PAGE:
Yesterday I gave a talk at my grad school alma mater—the Annenberg School for Communication at the University of Pennsylvania—about what journalists and scholars can teach each other. Interestingly enough, the academics in attendance all nodded their heads when I went on a little rant about how awful most academic writing is, and made the case that just because it has always been that way it doesn't have to continue to be that way. (Though when I quoted Elaine Benes—"People love interesting writing!"—the students looked at me blankly, obviously having no idea whom I was referring to. Kids today.) The abysmal quality of academic prose is something that every grad student complains about and every professor acknowledges, but nobody seems to have the gumption to do anything about.
That's a topic I'll return to later, but in discussing the current state of the media, I described how the most-read piece on The American Prospect's web site in 2012 was "My So-Called Ex-Gay Life," Gabriel Arana's extraordinary story about the ex-gay movement and his own youthful experience with conversion therapy. The article was not only well-reported and beautifully written, but genuinely newsworthy; it included an interview with Dr. Robert Spitzer, one of the prime movers in the propagation of conversion therapy, in which Spitzer essentially recanted his entire career and apologized. That was our top article of the year, and deservedly so. And what was the second most-read article of the year? "Ten Arguments Gun Advocates Make, and Why They're Wrong," a listicle I wrote on the day of the Newtown shooting. I don't know exactly how long Gabe took to report and write his piece, but I imagine it was weeks. I splurted out that listicle in about an hour and a half.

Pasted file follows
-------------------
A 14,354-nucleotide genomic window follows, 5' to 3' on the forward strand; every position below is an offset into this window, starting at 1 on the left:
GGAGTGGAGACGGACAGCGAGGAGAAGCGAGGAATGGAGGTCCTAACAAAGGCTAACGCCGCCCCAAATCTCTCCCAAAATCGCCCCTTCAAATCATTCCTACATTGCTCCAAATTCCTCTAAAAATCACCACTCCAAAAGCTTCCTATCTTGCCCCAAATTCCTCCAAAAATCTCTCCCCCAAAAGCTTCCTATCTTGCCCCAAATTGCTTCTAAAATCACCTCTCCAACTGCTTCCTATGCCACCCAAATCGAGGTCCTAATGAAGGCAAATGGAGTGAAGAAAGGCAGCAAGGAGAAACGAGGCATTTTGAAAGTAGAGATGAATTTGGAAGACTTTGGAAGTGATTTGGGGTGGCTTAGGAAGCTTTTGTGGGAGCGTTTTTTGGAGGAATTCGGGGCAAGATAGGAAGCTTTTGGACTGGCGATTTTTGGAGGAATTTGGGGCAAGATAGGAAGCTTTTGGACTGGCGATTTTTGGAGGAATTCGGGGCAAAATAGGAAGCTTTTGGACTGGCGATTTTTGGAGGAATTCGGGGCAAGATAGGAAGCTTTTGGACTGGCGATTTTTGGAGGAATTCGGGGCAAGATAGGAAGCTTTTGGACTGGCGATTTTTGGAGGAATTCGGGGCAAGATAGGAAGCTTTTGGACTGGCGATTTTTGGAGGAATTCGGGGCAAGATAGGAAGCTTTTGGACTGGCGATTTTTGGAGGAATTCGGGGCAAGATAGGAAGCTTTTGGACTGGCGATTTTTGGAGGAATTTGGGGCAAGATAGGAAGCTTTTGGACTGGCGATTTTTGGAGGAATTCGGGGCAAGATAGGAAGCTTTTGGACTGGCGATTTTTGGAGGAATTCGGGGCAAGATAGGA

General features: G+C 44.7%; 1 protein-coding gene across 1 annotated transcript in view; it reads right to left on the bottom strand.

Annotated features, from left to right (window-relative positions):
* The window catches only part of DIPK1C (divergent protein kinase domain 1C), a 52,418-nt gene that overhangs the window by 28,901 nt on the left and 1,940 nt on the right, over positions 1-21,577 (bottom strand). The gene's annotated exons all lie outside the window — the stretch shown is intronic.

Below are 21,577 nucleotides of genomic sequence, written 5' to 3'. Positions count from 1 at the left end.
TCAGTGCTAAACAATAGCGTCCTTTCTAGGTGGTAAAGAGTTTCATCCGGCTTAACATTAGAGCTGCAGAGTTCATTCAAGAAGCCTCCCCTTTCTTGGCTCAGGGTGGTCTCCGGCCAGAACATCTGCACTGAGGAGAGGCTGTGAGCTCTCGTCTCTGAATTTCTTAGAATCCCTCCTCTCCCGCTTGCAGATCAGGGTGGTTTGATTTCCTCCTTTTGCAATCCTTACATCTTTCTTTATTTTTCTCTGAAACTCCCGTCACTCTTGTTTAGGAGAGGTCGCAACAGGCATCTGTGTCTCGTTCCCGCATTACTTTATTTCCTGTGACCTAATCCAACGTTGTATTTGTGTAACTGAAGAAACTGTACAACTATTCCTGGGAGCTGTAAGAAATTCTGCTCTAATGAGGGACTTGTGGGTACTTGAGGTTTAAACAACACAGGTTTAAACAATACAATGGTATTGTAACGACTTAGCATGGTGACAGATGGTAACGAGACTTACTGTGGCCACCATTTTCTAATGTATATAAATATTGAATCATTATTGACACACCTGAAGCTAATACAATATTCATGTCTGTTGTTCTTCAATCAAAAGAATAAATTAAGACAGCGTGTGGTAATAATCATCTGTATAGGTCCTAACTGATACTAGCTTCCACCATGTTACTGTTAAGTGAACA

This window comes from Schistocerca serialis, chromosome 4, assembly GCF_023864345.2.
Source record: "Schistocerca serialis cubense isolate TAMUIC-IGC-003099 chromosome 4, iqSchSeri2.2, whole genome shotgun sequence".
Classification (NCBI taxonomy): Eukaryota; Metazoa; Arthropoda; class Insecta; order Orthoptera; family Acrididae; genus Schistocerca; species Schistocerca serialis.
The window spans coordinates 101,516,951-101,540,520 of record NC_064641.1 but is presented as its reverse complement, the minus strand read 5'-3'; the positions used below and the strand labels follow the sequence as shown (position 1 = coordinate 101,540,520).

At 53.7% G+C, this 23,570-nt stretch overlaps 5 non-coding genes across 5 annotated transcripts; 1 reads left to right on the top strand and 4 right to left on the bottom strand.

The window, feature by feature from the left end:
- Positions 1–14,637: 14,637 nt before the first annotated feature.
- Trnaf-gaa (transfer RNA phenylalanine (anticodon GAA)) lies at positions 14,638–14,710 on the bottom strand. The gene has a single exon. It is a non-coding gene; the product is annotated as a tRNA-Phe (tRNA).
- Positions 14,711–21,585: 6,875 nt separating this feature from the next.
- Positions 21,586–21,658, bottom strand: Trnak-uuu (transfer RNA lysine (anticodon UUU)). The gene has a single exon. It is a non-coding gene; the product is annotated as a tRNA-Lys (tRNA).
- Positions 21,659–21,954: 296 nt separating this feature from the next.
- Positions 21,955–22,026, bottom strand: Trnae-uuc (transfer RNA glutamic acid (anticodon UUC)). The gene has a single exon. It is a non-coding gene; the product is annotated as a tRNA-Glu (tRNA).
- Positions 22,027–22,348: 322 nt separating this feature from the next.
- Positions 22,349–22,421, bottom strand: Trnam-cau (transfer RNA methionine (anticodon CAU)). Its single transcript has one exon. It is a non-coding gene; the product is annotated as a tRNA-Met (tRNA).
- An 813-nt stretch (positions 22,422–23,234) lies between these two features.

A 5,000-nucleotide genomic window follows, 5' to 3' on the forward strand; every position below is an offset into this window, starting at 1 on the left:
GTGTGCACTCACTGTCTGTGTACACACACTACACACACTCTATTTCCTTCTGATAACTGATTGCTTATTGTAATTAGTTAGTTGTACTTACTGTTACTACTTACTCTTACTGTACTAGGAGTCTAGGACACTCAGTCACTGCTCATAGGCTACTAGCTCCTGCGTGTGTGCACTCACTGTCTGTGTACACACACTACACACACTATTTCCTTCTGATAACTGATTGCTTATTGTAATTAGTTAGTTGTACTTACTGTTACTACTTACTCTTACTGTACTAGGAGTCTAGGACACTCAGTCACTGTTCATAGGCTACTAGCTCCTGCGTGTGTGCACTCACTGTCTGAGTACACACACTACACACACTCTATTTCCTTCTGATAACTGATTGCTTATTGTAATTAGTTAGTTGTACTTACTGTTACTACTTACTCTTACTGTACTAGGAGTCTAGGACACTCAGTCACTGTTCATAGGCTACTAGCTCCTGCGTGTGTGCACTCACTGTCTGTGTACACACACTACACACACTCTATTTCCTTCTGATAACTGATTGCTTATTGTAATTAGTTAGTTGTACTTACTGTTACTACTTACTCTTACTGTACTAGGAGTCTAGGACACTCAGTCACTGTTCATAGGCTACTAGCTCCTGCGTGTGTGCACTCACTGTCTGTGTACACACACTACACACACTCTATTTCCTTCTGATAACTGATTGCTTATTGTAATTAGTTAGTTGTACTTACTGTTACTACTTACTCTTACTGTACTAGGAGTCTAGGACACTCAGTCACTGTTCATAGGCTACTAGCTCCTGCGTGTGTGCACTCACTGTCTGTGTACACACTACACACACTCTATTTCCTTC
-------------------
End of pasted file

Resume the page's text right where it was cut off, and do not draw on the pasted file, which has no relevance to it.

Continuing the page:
So what's the lesson here? Lists are magic. Buzzfeed has built its spectacular success on that principle (just look), there are other web sites who have similar success, (see, for example, Cracked, which on the web is something very different and more successful than its print roots as a Mad magazine rip-off), and it's something every magazine and website editor knows. The next time you're at a newsstand, look at the magazine covers, and see how many are using lists to grab your attention. "9 Moves That'll Drive Him Wild." "8 Exercises to Burn Fat And Rip Those Abs." "12 Strategies For Achieving Financial Security." "14 Celebrity Bikini Nightmares." But the question is, why?
Does anyone know? I told the Annenberg students that if any of them were looking for a dissertation topic, this would be a great one. They laughed, but I was serious. What is it about lists that we find so irresistible? As far as I can tell, no one has tried to figure it out (though it's possible there are psychologists who have solved the mystery, and I just haven't seen their work). Maybe it has to do with the promise of something both finite and complete, distilling the world down to something you can manage and then be done with. The world is full of photos of cute corgis, but these 37 are the cutest, and once you've seen them not only will your day be a little sweeter but you need search no more for cute corgi photos. It could also be the attraction of something easy to read—because it's broken into small pieces, you know it won't require too much work to read, you'll be able to skim it easily, and if you want to read part of it and then stop, you'll be able to.
But those explanations seem a little too rational. Lists grab us in a visceral way, making us click on things whose topics we don't even otherwise care about. There's nothing rational about it. If anybody has any ideas about why they work so well, I'd love to hear.
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